Dual Controls on Carbon Loss During Drought in Peatlands


Peatlands store a third of global soil carbon. Drought and drainage coupled with climate warming present the main threat to these stores. Hence, understanding drought effects and inherent feedbacks related to peat decomposition has been a primary global challenge. However, widely divergent results in recent studies concerning drought effects challenge the accepted paradigm that waterlogging and associated anoxia are the overarching controls locking up carbon stored in peat. By linking field and microcosm experiments, a recent study shows how previously unrecognized mechanisms regulate the buildup of phenolics, which protects stored carbon directly by reducing phenol oxidase activity during short-term drought and, indirectly, through a shift from low-phenolic Sphagnum and herbs to high-phenolic shrubs after long-term moderate drought. The study demonstrates that shrub expansion induced by drought and warming in boreal peatlands might be a long-term, self-adaptive mechanism not only increasing carbon sequestration but also potentially protecting historic soil carbon. The researchers propose that the projected “positive feedback loop” between carbon emissions and drought in peatlands may not occur in the long term.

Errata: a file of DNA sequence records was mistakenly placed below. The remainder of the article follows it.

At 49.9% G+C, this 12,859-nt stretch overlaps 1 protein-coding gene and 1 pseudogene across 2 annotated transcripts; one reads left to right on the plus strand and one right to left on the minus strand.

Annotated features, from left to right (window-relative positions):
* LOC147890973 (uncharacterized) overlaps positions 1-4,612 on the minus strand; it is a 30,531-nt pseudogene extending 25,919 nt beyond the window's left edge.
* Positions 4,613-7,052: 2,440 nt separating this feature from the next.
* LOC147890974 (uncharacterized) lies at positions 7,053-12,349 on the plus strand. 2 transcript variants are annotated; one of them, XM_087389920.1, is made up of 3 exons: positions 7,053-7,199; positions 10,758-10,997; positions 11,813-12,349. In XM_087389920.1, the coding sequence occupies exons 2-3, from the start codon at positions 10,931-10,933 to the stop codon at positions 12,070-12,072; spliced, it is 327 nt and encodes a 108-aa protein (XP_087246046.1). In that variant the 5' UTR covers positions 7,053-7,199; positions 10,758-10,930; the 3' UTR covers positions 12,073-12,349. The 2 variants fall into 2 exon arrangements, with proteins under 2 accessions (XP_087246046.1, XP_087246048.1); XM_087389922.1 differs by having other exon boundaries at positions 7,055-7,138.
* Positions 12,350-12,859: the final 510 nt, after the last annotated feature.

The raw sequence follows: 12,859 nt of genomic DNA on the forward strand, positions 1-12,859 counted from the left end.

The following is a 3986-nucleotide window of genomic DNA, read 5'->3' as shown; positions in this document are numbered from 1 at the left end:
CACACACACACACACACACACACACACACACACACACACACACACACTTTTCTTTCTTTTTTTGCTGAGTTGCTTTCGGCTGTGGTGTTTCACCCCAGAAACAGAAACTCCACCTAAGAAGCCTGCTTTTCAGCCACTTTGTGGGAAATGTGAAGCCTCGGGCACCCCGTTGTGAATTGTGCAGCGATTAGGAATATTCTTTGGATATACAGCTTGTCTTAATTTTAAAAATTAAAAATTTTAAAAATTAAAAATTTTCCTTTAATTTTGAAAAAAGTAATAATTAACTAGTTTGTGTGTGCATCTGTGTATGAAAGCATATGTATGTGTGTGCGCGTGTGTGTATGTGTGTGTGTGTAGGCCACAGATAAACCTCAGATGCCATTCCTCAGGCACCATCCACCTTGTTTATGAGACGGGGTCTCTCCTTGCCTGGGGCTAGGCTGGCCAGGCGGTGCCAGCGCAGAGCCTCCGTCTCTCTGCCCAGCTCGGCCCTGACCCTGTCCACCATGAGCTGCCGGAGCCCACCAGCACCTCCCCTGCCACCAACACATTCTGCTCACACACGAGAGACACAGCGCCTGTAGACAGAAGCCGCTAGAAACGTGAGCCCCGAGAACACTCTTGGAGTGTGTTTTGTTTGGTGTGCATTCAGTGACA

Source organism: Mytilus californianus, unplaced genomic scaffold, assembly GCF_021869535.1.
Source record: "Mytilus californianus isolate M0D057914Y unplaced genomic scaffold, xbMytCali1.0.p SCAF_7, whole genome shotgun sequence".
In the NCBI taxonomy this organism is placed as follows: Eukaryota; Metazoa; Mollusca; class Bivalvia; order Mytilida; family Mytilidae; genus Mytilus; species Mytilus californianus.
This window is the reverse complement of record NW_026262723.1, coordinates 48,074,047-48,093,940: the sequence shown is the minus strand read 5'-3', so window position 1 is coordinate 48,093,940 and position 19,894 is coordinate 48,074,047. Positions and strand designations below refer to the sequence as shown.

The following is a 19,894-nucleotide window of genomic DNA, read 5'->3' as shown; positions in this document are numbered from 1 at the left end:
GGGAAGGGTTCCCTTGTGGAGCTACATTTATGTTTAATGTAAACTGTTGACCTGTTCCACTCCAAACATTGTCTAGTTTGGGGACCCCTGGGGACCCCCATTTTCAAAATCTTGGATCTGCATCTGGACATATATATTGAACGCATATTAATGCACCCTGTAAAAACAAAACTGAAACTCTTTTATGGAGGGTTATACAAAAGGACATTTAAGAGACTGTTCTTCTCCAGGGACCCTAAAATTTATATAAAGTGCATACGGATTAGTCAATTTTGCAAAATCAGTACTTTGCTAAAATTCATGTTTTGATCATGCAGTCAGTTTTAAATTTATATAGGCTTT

Wang, H., C. J. Richardson, and M. Ho. 2015. “Dual Controls on Carbon Loss During Drought in Peatlands,” Nature Climate Change 5(6), 584–87. DOI: 10.1038/nclimate2643.